I love the smell of burning rubber in the morning! I thought I was going to hate this, but alas, no. Five minutes in and I am finding it slightly entertaining.

As someone whose car collection has included the now forgotten Citroen Visa, not to mention a 1962 Australian-built Ford Falcon, I was in for a bumpy back-seat ride from the start. Perhaps the most interesting aspect of this first episode of Gears, Grease and Glory (Discovery Channel, April 28 at 9pm) is the brief glimpse into an apparently integral part of South African township life. With this new series, British petrolhead Marc Priestley takes us on a journey into car-racing sub-cultures, and for the first instalment, he's in Soweto, the sprawling township on the edge of Johannesburg probably better known for its part in the overthrow of apartheid, subsequent tensions between drug gangs and middle-class speculation than the art of spinning.

"What-ing," I hear you ask? Spinning - and not the gym kind - means doing endless doughnuts in 1980s BMWs until the tyres blow. As Priestley shows, it takes considerable skill to do this without killing yourself and the people watching. Women don't seem to feature much in this activity. If this episode is anything to go by, their role is to appear fleetingly as cheering onlookers lining the side of suburban roads as convoys of Beemers screech by. Perhaps not the best gender role-modelling, but that's not what this series is looking to explore, and the makers know their audience well, I suspect. A little more technical detail would have been appreciated; this show begins with the assumption that many viewers will have no idea that there's an engine at the front of most cars.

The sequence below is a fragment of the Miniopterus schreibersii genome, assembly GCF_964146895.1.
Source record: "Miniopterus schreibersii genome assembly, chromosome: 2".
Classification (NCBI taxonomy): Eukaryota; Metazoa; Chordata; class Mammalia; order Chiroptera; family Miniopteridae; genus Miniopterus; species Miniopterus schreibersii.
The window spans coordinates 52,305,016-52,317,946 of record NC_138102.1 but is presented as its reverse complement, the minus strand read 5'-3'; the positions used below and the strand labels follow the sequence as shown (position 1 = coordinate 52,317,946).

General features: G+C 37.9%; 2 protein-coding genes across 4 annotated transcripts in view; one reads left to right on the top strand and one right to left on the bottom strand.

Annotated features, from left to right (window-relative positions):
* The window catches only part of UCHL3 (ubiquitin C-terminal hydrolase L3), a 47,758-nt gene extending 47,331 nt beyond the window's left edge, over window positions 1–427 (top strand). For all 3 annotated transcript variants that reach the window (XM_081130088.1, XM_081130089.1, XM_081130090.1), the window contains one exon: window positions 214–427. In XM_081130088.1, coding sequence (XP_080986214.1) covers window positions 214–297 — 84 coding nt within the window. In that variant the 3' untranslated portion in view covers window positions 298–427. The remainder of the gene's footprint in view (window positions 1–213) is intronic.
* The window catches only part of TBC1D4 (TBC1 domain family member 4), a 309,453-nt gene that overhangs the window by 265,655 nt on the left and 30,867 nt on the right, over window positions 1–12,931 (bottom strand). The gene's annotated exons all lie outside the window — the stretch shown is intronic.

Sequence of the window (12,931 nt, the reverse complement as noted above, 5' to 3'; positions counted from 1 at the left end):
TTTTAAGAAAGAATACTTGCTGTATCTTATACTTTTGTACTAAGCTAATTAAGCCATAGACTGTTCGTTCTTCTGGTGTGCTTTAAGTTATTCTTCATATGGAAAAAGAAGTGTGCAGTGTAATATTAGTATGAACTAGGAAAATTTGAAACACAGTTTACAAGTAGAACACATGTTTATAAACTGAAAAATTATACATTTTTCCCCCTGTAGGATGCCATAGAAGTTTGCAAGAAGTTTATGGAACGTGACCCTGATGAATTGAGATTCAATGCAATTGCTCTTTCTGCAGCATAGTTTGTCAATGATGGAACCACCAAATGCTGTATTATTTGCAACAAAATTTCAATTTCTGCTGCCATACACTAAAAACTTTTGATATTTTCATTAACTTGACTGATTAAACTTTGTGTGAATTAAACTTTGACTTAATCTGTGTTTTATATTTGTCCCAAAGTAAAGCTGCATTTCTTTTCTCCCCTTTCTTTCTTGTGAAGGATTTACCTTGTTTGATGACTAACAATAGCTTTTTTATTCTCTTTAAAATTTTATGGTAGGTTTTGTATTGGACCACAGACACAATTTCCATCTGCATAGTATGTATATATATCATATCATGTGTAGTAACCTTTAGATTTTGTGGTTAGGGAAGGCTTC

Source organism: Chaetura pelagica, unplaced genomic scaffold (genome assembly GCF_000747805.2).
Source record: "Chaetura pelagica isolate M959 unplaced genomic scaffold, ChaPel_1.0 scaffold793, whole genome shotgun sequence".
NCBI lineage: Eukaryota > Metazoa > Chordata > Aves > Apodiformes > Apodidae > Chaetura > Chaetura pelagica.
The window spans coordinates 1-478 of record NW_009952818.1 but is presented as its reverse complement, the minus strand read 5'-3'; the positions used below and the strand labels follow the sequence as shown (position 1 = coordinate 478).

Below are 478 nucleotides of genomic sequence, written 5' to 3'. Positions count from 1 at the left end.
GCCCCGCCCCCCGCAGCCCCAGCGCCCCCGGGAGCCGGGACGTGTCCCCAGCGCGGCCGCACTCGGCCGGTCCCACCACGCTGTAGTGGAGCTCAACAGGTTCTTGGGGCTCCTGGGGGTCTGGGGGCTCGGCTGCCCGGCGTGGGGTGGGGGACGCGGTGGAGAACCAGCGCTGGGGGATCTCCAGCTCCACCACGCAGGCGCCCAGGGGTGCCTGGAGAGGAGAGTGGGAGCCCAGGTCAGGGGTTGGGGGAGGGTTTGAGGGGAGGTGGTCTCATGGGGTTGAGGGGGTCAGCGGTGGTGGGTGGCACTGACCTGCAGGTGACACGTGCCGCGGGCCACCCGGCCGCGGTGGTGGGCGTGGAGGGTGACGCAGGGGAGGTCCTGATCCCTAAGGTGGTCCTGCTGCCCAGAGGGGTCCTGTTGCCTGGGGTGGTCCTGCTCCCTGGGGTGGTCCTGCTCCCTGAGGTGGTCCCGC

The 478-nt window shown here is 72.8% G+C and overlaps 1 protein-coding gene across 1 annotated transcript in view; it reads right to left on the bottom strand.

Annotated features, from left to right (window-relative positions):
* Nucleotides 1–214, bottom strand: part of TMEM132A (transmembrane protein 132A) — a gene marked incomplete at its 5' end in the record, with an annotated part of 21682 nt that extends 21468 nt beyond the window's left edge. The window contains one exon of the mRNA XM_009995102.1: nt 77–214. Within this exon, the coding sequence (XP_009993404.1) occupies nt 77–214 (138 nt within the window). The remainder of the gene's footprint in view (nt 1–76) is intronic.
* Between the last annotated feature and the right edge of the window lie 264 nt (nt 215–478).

"He keeps going to the mountain." With these words, spoken again and again by the family of Phurba Tashi, we enter the grief, pain and anger caused by the death of 16 Nepalese sherpas on the freezing, lonely slopes of Mount Everest in 2014. Jennifer Peedom's beautifully shot documentary Sherpa (Discovery Channel, April 24 at 9pm) deals with the familial, community and economic aspects of an industry driven purely by wealthy foreigners' need to conquer the world's highest peak. And sometimes we don't come out of it cleanly, as the lack of respect for cultural differences illustrates only too well.

For someone who's so scared of heights that I find it hard getting down off a chair, the desire to "conquer" these peaks eludes me. Yet the mountain itself is not what's at the heart of this harrowing documentary. It's not about Everest's height, but the clash of expectations, the economic needs, the exploitation and the unbalanced relationships that evolve when two worlds are rubbed up against each other. One is made up of super-achievers at the top of their game, with time and money to spend. The other is a community that must judge whether the dangers they face in pursuit of a livelihood justify not only the ecological destruction of their world but also, frequently, death. To say this is a complex relationship is an understatement, and the programme explores the moment, brought on by tragedy, when the sherpas and their families must reappraise the mountaineering industry.

I'll stick to climbing no higher than into a comfortable bed.